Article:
So, I was talking with a good friend of mine who is currently in his third year of law school (and shall be referred to as Brutus). Brutus said that veterans should not ask for government benefits and should only expect a pat on the shoulder and a thank you from ordinary citizens. I honestly couldn't believe that any red- blooded American would say something like that. As a result, I decided to think about this question: Is a "thank you" really enough?
In the spirit of honesty, I will admit that although I am not a veteran, I am a soldier. So, when people try to shake my hand I take the thank you graciously and move on. In short, I can't say I belong to that < 1% of Americans who have gone overseas to the battlefield. So, for me, the thank you is a nice gesture. For others who have gone overseas however, it is not enough for a few simple reasons.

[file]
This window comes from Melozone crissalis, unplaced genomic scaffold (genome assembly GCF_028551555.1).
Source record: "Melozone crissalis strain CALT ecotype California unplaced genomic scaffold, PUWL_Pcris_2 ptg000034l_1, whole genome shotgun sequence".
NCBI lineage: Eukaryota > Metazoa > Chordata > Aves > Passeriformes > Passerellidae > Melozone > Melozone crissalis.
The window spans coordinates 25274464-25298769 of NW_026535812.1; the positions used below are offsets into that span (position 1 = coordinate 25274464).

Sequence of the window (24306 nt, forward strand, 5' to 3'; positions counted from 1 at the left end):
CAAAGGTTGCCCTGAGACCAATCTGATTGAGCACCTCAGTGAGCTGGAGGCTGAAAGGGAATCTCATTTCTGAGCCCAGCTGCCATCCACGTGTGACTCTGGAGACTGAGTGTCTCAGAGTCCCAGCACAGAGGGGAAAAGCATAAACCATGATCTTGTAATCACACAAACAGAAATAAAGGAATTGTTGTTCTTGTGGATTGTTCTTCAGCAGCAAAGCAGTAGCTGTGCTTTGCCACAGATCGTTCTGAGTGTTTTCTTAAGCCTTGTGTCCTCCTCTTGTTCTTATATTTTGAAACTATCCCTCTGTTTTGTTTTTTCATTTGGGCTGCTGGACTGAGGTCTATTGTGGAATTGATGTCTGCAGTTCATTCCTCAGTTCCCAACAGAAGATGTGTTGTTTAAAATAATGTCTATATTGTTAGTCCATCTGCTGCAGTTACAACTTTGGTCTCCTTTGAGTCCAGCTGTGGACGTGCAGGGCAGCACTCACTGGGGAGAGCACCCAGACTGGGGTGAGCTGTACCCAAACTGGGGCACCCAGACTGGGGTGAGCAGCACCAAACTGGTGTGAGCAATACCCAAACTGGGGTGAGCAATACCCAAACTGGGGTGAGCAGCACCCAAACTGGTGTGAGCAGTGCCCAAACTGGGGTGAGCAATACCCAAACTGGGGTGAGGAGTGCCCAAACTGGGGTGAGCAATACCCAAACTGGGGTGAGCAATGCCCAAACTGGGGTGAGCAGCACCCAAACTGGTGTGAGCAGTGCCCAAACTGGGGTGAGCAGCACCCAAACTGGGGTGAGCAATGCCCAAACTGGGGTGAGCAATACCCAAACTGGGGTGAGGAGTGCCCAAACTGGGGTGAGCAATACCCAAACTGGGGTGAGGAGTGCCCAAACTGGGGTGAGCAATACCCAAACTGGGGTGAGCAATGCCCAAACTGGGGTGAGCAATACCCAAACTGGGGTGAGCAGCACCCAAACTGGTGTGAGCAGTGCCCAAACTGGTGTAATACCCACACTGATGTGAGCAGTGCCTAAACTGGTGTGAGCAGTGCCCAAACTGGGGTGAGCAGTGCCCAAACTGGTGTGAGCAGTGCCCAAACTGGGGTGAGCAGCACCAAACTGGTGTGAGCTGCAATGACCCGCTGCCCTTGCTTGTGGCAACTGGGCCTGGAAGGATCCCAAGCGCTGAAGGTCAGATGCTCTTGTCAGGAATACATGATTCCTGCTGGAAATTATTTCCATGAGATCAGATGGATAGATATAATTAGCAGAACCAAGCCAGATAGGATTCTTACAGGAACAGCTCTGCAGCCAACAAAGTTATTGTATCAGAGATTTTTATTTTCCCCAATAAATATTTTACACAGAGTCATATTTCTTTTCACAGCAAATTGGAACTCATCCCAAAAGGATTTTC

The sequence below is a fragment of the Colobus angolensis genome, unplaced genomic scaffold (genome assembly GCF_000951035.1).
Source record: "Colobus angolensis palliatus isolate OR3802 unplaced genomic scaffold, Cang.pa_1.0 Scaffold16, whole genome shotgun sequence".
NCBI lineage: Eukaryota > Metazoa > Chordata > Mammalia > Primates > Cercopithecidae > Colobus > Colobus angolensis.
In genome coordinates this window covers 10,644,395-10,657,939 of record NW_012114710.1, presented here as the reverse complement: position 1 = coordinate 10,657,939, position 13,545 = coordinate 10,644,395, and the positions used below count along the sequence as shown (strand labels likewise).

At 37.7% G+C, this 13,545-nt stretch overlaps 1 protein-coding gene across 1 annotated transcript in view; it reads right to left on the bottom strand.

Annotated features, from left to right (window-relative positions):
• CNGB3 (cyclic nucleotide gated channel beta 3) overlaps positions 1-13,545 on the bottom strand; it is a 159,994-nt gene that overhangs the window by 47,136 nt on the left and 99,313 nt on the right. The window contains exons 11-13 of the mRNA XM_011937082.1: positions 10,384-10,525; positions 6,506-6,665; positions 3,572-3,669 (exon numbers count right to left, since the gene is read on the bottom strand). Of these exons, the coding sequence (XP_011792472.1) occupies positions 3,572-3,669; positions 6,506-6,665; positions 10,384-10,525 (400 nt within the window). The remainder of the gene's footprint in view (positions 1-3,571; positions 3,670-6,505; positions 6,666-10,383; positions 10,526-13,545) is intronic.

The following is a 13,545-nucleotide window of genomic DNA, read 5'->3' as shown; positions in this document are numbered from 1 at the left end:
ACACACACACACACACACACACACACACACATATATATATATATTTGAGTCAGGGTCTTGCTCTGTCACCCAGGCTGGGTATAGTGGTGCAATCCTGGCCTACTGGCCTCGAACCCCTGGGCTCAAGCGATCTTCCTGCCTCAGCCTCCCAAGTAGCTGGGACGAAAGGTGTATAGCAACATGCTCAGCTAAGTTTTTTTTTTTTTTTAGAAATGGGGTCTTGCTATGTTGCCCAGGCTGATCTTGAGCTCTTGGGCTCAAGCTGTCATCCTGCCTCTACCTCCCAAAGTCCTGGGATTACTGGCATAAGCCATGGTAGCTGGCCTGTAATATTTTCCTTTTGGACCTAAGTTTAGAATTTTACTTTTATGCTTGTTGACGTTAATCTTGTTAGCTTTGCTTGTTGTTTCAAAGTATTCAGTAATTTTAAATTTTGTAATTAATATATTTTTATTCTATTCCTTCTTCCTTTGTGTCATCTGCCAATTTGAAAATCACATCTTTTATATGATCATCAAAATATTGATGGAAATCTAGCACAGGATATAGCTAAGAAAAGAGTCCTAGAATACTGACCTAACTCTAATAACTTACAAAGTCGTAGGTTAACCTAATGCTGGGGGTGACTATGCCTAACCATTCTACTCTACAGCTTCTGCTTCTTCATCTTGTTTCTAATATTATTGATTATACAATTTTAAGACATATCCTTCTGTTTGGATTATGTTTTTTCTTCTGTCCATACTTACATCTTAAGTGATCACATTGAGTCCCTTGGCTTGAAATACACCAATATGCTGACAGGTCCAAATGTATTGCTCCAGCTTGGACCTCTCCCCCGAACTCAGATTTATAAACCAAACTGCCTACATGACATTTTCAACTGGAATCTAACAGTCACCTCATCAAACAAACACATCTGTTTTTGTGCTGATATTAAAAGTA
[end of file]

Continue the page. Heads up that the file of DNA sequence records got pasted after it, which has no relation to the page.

1) The soldiers that do go overseas into war zones have to deal with so much that most people would not be willing to deal with. In exchange for their lives, pain and suffering; they maintain our freedom and sovereignty. IF these warriors do come home, they come home battered and beaten. Some are lucky enough to come home to loving families.However, many on the other hand are not so fortunate. In response, it is our national duty, as Americans to take care of these soldiers as best we can as a society.
2) Soldiers are an expensive asset to the United States government. To send us to Basic Combat Training Alone costs the US government over $70,000 per soldier (this is NOT HOW MUCH WE GET IN OUR PAY CHECKS, its what they spend on pay, training, travel, ect.), and after we leave training, we only get more expensive. As a result, its only within the economic interests of the government to upkeep such an expensive asset.
So, is a "thank you" really enough? For me, sure; for actual veterans.... absolutely not.